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Association between traumatic brain injury and prison charges: a population-based cohort study


Background — Traumatic Brain Injury (TBI) is a serious hidden health issue disproportionately affecting people who experience incarceration.

Objective — We examined the association between TBI and serious disciplinary charges among men and women sentenced by the courts to terms of two or more years.

Methods — The study originated in Ontario, Canada and used linked administrative health and correctional data. The cohort included adults experiencing their first federal sentence between 1998 and 2011 (N = 12,038). We examined disciplinary charges incurred 2 years post-sentence commencement. TBI was defined using the International Classification of Diseases (ICD-9 and ICD-10) diagnostic codes. Robust Poisson regression was conducted to assess the association between TBI and disciplinary charges.

Findings — The prevalence of TBI for the full sample was 13.2%. One-third of adults with a recent TBI had a serious disciplinary charge. The unadjusted risk of incurring a serious charge for those with a history of TBI was 39% higher than those with no history of TBI (CI: 1.29-1.49). The adjusted risk was 1.14 (CI: 1.06-1.22).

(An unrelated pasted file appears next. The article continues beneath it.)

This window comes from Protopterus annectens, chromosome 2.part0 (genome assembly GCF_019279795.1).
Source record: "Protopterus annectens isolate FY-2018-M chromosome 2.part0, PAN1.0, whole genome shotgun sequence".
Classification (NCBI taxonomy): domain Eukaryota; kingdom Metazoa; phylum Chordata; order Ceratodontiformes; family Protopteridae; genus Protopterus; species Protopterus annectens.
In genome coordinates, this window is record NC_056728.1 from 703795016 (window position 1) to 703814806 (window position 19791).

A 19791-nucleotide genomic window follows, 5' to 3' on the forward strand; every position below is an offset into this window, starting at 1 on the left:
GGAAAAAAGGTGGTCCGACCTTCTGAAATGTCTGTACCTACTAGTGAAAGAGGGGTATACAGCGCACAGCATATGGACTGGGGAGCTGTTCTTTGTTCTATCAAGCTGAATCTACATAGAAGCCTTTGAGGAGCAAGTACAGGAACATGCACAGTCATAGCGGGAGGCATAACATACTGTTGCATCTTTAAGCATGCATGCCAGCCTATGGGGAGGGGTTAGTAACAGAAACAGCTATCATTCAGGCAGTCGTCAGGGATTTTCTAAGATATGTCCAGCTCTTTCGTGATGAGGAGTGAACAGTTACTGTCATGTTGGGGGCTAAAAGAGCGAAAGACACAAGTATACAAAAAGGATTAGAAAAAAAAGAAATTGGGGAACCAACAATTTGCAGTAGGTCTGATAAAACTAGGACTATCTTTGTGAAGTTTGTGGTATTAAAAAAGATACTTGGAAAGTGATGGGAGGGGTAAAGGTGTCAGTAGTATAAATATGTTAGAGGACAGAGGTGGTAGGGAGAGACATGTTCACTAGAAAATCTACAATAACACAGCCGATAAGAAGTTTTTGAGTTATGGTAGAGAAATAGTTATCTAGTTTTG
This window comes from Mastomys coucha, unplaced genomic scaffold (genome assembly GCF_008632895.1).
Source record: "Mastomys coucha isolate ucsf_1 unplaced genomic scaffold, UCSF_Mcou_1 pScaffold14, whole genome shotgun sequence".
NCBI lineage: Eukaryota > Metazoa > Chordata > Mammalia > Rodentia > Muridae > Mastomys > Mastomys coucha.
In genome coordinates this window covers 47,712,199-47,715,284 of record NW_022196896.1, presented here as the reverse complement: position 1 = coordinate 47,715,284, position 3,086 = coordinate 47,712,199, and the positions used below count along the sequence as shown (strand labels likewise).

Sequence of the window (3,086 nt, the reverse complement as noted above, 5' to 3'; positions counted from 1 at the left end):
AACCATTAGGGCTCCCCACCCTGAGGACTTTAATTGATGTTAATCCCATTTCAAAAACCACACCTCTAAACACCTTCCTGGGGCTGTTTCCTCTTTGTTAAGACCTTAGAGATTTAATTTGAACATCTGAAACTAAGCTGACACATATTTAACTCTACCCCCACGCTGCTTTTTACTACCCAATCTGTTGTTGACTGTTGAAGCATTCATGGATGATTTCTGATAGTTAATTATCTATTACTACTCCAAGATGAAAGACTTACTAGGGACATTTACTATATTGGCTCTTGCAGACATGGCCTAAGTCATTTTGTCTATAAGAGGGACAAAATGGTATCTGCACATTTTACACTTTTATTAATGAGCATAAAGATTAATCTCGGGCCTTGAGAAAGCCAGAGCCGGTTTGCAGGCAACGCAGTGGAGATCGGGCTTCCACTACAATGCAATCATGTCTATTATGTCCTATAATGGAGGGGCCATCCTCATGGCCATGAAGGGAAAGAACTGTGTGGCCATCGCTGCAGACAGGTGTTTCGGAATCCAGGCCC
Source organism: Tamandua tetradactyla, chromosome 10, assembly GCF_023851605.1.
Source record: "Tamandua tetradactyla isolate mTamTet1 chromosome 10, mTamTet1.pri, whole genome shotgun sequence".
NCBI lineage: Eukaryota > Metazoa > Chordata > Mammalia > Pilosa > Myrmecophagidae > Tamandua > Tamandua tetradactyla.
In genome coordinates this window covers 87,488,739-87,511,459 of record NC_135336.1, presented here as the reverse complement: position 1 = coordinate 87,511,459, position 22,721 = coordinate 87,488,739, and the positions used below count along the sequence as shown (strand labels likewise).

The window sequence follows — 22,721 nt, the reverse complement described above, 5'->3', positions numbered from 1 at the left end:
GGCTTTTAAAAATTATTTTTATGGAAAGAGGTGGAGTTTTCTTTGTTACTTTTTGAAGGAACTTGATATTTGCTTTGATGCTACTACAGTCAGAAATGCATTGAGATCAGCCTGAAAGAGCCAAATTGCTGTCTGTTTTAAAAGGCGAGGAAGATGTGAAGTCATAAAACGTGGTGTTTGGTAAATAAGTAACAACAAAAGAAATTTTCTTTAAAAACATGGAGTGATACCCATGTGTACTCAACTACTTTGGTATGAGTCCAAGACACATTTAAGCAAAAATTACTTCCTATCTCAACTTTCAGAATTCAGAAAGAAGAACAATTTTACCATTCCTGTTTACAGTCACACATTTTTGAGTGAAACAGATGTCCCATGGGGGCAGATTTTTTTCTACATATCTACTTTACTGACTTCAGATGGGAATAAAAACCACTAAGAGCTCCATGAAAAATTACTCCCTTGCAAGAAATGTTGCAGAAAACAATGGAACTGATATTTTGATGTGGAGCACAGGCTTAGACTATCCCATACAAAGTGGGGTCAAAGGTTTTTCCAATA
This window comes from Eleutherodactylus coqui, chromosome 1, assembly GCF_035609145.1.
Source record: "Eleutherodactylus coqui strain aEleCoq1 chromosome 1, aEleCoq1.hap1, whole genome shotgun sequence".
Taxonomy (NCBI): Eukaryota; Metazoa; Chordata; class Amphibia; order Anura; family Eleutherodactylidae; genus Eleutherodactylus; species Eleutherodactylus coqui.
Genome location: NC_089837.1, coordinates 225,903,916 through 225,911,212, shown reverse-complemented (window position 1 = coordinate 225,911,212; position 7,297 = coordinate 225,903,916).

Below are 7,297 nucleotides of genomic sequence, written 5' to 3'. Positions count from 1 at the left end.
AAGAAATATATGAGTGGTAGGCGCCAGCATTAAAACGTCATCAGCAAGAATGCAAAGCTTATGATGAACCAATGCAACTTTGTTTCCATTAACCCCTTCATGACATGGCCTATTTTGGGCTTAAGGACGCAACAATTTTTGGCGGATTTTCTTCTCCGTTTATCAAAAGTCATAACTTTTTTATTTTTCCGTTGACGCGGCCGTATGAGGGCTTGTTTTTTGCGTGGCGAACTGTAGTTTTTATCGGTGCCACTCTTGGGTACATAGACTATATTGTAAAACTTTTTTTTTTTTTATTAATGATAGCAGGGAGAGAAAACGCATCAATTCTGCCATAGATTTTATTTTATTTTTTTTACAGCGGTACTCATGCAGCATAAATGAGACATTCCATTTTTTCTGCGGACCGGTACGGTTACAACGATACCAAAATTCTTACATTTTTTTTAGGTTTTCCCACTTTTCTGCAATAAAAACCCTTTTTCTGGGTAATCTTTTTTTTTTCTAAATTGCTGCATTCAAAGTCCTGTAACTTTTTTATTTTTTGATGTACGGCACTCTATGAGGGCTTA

Conclusions — TBI is a serious health concern that makes it difficult for incarcerants to adjust to prison. Additional support/resources are needed to support those with histories of TBI.



Matheson FI, McIsaac KE, Fung K, Stewart LA, Wilton G, Keown LA, Nathens AB, Colantonio A, Moineddin R. Brain Inj. 2020; 34(6):757-63. Epub 2020 Apr 23.

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